your weapon carefully ...
The goal of the project, Piper says, is to unify these ideas into one strong theory that explains smokers' behavior and predicts the best tactics to help individual smokers quit. Physical withdrawal can be acute, but it is always short-lived. The psychological dependence -- rooted habits, memories of stress relief, social routines -- is the kicker in quitting, says Piper.
A smoker's reward hits the brain in mere seconds and, since the behavior does not interfere with a user's ability to function, it is easy to maintain. "A person can light up 10 or 20 times a day, always see other people smoking, usually find a place to do it in the middle of the day," Piper notes. These reasons, along with nicotine's powerful addictive qualities, make smoking one of the hardest addictions to overcome.
Still, says Piper, different rules probably apply to light and heavy smokers. Heavy smokers "feel like smoking is a best friend," while lighter smokers often merely enjoy the momentary taste and experience.
Thankfully for quitters everywhere, there is a method for every disposition, and more on the way.
Telephone quit lines, for example, are becoming an increasingly-common -- and, says Piper, effective -- way to offer would-be quitters the social support and advice that is so needed. The Wisconsin quit line, for example, offers immediate counseling and referrals for callers who are interested in further treatment. Curious? Try it out: 1-877-270-STOP. Counseling alone increases a person's chances of quitting long-term by a factor of two, says Douglas Jorenby, Director of Clinical Services at Wisconsin's Center for Tobacco Research and Intervention. "The more you talk to people, the more time you spend with them, the more likely they are to quit," he says.
Still, nicotine-replacement products are the most popular quitting aids. They include the patch, the gum, the nasal spray, the inhaler and the recently-approved lozenge.
Jorenby's research has confirmed that, like counseling, nicotine-replacement strategies nearly double the long-term quit rate. And, he says, "Combination therapies are especially promising, particularly if people haven't been able to quit using just one treatment. No one should have to try to quit old turkey even there first time out."
But nicotine-replacement products have not been an absolute success. One reason is that the steady dose of nicotine provided by a patch or a stick of gum does not supply the instant reward of a cigarette-induced buzz. And now that nicotine replacement therapy is available over the counter, people are less likely to stick with a product for the full treatment.
And for those who consider nicotine-replacement products as a permanent replacement for cigarettes, there is some reason for concern. "These products are better than smoking," says Philip Dennis of the National Cancer Institute Center for Cancer Research, "but nicotine alone might be deleterious to your health."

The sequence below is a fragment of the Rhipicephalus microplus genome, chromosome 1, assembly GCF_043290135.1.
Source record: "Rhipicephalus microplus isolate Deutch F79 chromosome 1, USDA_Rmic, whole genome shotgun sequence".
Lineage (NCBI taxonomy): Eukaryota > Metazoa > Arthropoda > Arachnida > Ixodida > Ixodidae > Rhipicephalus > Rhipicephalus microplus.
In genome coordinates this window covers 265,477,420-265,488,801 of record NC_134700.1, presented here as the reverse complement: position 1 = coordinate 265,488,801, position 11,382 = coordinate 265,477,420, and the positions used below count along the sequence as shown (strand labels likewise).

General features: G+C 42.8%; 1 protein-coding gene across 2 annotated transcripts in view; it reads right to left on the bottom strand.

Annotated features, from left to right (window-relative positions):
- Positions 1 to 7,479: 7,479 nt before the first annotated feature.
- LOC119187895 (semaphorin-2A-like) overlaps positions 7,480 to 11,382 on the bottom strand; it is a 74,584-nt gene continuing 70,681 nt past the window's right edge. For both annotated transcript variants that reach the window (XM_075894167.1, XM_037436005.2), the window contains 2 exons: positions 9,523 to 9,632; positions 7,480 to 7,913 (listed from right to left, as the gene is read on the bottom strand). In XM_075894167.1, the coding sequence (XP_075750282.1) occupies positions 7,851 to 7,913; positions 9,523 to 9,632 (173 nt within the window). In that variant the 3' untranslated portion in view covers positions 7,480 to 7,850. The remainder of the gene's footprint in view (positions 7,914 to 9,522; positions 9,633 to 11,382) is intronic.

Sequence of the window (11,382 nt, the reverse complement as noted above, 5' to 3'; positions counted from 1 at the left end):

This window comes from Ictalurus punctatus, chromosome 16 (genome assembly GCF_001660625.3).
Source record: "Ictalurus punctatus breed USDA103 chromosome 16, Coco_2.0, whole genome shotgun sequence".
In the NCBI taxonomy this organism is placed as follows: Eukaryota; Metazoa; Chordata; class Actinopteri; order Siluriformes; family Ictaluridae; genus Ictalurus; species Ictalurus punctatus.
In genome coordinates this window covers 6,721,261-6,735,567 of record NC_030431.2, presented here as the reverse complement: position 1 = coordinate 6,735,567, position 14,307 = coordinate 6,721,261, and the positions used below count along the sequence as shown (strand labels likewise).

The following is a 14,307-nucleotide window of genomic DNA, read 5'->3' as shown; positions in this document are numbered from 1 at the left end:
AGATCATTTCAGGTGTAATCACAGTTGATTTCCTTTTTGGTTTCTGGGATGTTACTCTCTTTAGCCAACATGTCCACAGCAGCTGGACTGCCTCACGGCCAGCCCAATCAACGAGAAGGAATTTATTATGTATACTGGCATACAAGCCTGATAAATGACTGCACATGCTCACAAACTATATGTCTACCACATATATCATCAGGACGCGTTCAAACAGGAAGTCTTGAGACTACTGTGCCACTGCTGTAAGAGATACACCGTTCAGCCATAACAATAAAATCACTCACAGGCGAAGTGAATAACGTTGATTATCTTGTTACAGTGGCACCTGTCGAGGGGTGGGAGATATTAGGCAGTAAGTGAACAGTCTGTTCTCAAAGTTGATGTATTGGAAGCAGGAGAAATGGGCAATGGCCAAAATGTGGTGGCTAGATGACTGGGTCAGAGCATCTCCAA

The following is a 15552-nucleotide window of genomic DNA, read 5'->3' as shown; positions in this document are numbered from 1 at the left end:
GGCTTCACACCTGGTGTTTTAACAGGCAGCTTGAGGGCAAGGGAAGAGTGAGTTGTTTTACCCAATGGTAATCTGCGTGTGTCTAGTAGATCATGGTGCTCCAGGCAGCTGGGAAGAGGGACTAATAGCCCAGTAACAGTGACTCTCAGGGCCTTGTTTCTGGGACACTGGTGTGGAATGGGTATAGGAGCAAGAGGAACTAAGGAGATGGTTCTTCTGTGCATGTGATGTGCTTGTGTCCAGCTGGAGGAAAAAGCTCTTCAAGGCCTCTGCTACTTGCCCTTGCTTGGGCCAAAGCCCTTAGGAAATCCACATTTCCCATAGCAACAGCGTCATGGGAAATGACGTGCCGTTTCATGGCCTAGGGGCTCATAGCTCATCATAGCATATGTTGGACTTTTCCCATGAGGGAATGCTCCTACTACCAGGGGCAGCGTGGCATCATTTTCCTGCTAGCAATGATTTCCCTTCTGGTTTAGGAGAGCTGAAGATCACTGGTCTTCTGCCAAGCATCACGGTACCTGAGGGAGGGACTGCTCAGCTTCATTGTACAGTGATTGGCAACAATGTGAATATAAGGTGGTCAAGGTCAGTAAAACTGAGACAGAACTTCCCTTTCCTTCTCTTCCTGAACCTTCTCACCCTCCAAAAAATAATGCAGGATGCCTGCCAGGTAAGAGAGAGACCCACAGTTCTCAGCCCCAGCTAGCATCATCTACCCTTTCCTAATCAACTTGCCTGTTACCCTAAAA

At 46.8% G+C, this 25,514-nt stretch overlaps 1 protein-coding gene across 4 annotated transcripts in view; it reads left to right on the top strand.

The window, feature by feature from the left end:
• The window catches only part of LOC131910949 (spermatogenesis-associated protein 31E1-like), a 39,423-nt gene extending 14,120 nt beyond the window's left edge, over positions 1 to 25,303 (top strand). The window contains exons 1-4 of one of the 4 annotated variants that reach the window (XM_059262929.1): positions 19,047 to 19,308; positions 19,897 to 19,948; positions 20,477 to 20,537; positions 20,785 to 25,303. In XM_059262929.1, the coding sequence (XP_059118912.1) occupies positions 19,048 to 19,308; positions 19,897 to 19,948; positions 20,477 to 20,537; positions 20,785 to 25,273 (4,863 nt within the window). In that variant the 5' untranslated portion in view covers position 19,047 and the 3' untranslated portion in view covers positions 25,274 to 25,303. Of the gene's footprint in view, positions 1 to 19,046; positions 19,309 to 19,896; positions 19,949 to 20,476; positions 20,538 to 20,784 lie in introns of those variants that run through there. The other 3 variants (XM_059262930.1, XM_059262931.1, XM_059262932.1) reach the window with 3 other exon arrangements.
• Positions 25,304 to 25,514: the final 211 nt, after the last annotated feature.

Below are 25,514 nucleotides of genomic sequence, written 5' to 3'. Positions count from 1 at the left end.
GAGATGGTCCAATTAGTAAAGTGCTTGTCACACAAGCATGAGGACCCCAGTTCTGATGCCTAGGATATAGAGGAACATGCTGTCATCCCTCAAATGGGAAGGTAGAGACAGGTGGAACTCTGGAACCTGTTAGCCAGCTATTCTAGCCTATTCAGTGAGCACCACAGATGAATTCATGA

Dennis and his colleagues have found that nicotine alone stimulates the growth of cancer cells cultivated in a lab dish. While preliminary, the results suggest nicotine may not be as innocuous as was once assumed. Still, Dennis says, his work should not be taken as a reason to avoid nicotine-replacement products, when used properly. (For an excellent discussion of Dennis' work, see "More than a kick," in the bibliography)
Another, somewhat more dramatic, treatment option is the anti-depressent bupropion (marketed under the name Zyban). A recent study of schizophrenics, a group with strikingly high smoking rates, found that smokers were 40 percent more likely to quit successfully when treated with bupropion than with no medication. Another study conducted earlier this year found that 25 percent of women smokers with a history of depression were able to quit for a year using bupropion, compared with 8.5 percent of those who took a placebo. Among the general population, bupropion improves the chance of quitting by about 10 percent.
Photo: Department of Veterans Affairs
The treatment option that may be stirring the most excitement, however, is the long-awaited nicotine vaccine, now in human trials. Nicotine molecules are too small to be recognized by the human immune system, so the body has no way to fight it off. The vaccine, developed by the UK-based company Xenova, is a solution of nicotine molecules attached to larger proteins. The idea is that the body will recognize the duplex molecules as foreign, and an immune response will fire up. When a vaccinated person is later exposed to nicotine -- in whatever form -- soldier antibodies will recognize the drug and clear it away before it reaches the brain. In theory, a smoker could fire up a pack of Marlboro Reds and be rewarded with nothing more than a hacking cough.
The treatment options can be overwhelming as they are plentiful, Jorenby admits. That's why services like tobacco quit lines are a good place to start. Piper's advice? "Get help. We don't have a magic bullet that will guarantee you can quit, but get help and keep trying. The more you try, the better your chances."
-- Sarah Goforth
Light up our bibliography.
©2003, University of Wisconsin, Board of Regents.